An Executive Order signed by President Obama took effect on April 8, 2015 barring discrimination against members of the LGBT community working on federal projects. The Office of Federal Contract Compliance Programs is responsible for enforcement of the President’s initiative. When will Congress finally pass legislation banning discrimination on the basis of sexual orientation and gender identity? Not until Republicans are replaced with enlightened politicians who understand that equality means equality for everyone.
Over the last few weeks I corresponded with radio talk show host Peter Heck of Indianapolis about Indiana’s “religious freedom” law. I must have baffled him in my final position statement when I pointed this out to him:
I think the freedom argument works both ways. A person isn’t free if the government sanctions discrimination against them. That’s tyranny. Under your argument anti-discrimination laws are tyrannical because the government is forcing people to behave a certain way.
Moreover, the RFRA was enacted to appease one and only one religion. Indiana legislators I believe did not intend to protect the rights of the Muslim community, some members of which can now deny with impunity business services to “infidels” based on conscience.
I note that Indiana’s anti-discrimination law states that “[i]t is the public policy of the state to provide all of its citizens equal opportunity for education, employment, access to public conveniences and accommodations ***.” The statute then identifies the currently recognized protected classes (race, religion, gender, etc.). Yet, certain Indiana citizens are not covered by this Indiana public policy despite the fact that the public policy encompasses “all of its citizens.” I would argue that any law that sanctions discrimination against any citizen violates the public policy.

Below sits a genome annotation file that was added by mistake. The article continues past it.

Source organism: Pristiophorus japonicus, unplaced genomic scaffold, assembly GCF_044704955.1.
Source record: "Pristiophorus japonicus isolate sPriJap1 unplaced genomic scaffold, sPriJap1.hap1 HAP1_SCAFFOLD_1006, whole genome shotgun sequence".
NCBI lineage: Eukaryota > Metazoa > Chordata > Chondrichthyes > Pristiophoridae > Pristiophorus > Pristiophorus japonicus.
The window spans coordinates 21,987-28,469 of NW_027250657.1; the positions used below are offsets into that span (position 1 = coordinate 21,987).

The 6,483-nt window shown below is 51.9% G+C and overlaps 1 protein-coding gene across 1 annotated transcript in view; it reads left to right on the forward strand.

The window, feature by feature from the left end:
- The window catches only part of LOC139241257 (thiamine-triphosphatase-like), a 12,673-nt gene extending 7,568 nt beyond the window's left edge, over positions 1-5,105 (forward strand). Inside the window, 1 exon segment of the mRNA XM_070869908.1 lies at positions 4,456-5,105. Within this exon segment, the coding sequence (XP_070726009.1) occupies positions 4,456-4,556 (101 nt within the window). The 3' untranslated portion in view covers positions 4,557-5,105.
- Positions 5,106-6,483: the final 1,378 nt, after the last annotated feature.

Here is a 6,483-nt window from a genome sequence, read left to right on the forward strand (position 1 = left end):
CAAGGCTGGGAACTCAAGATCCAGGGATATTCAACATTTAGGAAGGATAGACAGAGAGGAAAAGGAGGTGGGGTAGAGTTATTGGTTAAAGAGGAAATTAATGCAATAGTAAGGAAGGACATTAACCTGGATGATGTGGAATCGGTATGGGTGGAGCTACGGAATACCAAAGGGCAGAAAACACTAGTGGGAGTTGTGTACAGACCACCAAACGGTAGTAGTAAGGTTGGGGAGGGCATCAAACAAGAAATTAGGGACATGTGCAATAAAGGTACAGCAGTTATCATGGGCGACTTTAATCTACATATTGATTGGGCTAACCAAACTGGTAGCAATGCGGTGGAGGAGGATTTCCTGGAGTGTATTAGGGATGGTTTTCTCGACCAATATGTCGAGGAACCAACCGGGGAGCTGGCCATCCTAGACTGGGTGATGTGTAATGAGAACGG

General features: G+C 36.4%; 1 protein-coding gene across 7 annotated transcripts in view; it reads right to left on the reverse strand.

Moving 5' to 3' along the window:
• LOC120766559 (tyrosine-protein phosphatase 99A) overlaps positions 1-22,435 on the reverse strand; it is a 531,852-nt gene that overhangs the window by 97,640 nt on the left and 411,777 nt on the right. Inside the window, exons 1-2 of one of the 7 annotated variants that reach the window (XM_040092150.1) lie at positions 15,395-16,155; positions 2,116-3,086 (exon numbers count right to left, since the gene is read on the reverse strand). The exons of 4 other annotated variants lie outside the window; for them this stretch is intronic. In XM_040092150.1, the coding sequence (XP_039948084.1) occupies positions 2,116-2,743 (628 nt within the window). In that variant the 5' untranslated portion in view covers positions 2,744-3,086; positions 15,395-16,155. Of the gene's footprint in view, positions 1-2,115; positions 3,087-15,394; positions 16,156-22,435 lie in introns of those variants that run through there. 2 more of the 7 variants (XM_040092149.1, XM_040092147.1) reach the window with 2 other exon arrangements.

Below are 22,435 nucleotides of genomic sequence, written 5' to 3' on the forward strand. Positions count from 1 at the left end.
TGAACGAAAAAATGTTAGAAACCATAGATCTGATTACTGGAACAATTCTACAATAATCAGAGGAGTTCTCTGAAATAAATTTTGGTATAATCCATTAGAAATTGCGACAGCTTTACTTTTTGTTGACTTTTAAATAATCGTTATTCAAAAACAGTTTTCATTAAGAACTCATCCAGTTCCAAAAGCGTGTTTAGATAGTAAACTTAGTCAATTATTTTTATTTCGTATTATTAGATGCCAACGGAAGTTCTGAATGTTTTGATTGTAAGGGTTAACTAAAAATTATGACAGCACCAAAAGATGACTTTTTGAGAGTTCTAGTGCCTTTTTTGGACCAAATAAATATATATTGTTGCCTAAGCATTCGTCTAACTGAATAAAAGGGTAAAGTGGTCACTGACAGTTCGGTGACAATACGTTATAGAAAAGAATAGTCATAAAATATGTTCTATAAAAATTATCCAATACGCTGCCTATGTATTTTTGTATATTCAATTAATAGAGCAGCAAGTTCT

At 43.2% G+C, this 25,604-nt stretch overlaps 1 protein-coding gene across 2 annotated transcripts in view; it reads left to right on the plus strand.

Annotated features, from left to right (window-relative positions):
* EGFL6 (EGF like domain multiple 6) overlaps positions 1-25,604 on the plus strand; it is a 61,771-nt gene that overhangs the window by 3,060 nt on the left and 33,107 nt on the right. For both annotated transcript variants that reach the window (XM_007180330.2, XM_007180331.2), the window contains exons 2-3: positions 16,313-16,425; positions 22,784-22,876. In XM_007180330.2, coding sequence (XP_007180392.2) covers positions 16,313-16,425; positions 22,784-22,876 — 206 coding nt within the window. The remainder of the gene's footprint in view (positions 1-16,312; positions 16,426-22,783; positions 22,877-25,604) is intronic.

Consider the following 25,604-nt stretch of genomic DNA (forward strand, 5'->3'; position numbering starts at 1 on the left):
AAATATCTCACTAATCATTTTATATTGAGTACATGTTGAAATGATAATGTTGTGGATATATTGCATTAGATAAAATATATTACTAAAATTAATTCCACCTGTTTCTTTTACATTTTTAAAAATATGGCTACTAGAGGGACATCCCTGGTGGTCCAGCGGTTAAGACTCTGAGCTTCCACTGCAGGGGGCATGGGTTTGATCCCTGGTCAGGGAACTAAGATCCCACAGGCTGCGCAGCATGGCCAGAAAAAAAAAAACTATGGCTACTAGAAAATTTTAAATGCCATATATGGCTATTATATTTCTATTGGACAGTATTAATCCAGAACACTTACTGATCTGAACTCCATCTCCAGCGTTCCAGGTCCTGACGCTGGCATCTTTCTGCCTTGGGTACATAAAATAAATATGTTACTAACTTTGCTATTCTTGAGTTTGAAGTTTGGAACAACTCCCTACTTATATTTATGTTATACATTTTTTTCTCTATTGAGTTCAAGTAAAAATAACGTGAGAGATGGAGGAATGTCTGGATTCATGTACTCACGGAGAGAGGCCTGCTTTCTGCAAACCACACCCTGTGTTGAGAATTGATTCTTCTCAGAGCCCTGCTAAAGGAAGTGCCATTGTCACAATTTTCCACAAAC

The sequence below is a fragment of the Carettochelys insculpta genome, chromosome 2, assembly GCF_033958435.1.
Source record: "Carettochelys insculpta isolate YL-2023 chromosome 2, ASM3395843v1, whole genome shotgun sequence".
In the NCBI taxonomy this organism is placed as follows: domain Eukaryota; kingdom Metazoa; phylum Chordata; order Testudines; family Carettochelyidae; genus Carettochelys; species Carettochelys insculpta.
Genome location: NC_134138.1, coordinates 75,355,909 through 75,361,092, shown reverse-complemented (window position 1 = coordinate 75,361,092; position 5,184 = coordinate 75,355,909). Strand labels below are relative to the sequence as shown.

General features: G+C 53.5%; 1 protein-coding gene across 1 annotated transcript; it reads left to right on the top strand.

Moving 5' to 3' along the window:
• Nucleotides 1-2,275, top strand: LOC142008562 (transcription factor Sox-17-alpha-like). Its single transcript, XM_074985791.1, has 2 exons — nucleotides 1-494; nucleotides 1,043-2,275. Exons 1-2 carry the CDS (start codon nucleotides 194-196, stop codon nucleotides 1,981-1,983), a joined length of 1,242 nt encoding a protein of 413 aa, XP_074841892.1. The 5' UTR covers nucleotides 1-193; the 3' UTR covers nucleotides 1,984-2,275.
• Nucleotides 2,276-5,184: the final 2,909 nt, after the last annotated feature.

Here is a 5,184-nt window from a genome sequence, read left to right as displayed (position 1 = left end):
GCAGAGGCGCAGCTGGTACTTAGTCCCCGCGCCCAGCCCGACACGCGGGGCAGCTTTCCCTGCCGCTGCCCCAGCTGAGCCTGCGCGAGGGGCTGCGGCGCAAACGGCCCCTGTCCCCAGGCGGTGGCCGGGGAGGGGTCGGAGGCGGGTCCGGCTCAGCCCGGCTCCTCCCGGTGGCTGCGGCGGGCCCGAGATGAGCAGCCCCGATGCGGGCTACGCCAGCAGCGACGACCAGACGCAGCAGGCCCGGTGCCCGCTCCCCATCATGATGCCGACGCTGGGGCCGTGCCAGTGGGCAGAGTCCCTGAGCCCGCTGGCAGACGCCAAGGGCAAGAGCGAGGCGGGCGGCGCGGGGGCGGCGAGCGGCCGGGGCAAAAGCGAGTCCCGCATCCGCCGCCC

Providing business services to all citizens is the price paid for participation in society. If a person objects on the basis of “religious freedom” then the solution is clear: live like the Amish, separate and apart from mainstream society.
He had no response and that was the end of the discussion. For me at least it’s easy to see why. If all citizens are guaranteed equal opportunity employment rights, then how can the law not provide equal rights to any segment of the citizenry? Yet that is what employment anti-discrimination laws accomplish — courts interpret them to allow discrimination against the LGBT community. Equal does not mean equal when it comes to protection against employment discrimination. Perhaps the key to changing the common law is to make an equal protection argument. This I will do the next time an opportunity arises.